I am new to databases but I have been reading here and there...I have a few questions:
1-I ran the import excel wizard which handle my 2d table quite nicely but I am wondering how to break out a table from the main one after the wizard has already run through - I was able to do it pretty easily during the wizard but I think a couple more columns could be broken out into their own tables...no idea how to do this
2-a yes/no boolean - should it be identified as a yes/no or should I leave it as text? I am getting 0s and -1s...
3-is it wrong to use multiple entries in a table where each each entry would typically only have a one to one relationship?
4- this may demand its own post, but I am wondering if anyone has seen any templates for architectural space databases...I haven't been able to find anything, but there must be something like it out there...
and back to issue no.1 - "1-I ran the import excel wizard which handle my 2d table quite nicely but I am wondering how to break out a table from the main one after the wizard has already run through - I was able to do it pretty easily during the wizard but I think a couple more columns could be broken out into their own tables...no idea how to do this"
you replied that I should use a make table query...couldnt figure this one out. I was able to make the table, but it wasn't linked back to the root or master table that essentially is keeping track of how all the entries are connected...
Perhaps not "invalid" but it is clearly not the best practice.
Issue no 1. Make a query to extract out the fields you want to "break out" in to another table. Then select the Make Table query type and run it. This will create a new table that contains what your query would normally show.
ok, thanks...I was able to make the table as you instructed previously, but then I found that the entries from the original table were still listed as though they remained in that table - instead of being called in the column heading as "Lookup in <insert table name here>" - this leads me to believe that I now have those entries in two spots without the linking that I was after...I don't know if you can understand my commoner's attempts to describe what is happening...
That's what it is designed to do TBH, that is what I thought you wanted to do ^^
Once you have the extra table, you can then start looking at:
* Creating an ID column for the new table.
* Removing redundancies from the new table.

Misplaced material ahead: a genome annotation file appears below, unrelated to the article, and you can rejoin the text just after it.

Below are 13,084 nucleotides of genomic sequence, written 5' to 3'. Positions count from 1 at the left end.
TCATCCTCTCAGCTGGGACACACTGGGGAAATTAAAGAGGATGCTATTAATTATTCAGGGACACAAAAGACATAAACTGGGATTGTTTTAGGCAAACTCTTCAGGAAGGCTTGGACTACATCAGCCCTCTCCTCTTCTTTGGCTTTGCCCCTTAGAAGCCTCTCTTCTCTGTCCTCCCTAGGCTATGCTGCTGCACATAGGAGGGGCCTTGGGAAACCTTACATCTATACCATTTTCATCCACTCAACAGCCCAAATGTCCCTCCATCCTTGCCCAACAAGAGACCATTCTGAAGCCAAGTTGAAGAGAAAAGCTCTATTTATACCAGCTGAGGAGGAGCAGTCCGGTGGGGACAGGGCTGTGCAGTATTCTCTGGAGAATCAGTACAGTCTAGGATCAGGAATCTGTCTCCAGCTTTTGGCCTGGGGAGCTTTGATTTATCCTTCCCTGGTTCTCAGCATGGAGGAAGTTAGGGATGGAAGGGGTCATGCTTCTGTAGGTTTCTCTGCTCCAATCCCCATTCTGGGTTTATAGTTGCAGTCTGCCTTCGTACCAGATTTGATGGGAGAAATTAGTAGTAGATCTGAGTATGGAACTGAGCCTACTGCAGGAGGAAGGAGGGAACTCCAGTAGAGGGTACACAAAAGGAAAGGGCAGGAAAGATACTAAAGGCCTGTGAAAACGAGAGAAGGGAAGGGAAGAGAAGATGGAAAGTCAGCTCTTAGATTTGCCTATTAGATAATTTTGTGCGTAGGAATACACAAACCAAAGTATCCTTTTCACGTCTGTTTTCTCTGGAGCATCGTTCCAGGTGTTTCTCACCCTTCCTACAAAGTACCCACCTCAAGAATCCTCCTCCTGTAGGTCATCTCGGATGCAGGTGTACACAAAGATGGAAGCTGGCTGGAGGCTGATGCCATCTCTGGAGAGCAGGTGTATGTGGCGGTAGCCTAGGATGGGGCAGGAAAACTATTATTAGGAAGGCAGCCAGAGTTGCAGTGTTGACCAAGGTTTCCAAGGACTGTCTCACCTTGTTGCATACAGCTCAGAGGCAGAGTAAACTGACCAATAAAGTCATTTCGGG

* Adding the foreign key in the main table.
* Creating a relationship between the two tables.
* Verifying that what is done is correct and complete.
* Deleting redundant fields from the main table.
That's what I would be doing.
There is no easy way to move out and relate such data fragments... actually there is one thing, the table analyser (Tools - Analyse - Table), but I have never found it to be terribly accurate. Give it a go but for your sake, do it on a copy of the database and make sure you have adequate backups!!
now I have moved the animalID table out to its own table separate from the one that starts to bring their IDs together with their attributes. I am making a table that is a predatorPrey table - one comlumn predator, one side prey. I looked a little more into the multiple entries issue and it was as I suspected, a special MS feature that does all the breakdown into individual rows behind the scenes.
I have lookup fields for both predator and prey and they refer to the animalID table. I am trying to get the lookup table to restrict the values to those who are attributed as carnivore or omnivoreim in a complete different table. I tried to use criteria in the Design view of the Query but when I went to make the table I got unexpected results.
so just to brak it down - there are a number of tables that try to reduce the number of entries, eg a table dedicated to the animals identified by their names, a table for diets, a table for specialization, one for tables etc etc.
then I have a table - let's call it Master - which connects these disparate tables composed of lists of attributes.
Then I want a table which is constructed from a query of the Master table with a "criteria" imposed on it which restricts the values - in this case "carnivore" AND "omnivore" for predators.
Yes it's possible. Using queries to restrict records shown is very normal.
If you could post up your table structure, you could get more specific advice to address issues like a query giving you "unexpected results" ... of course you'd need to elaborate on what this means ... in what way were the results unexpected?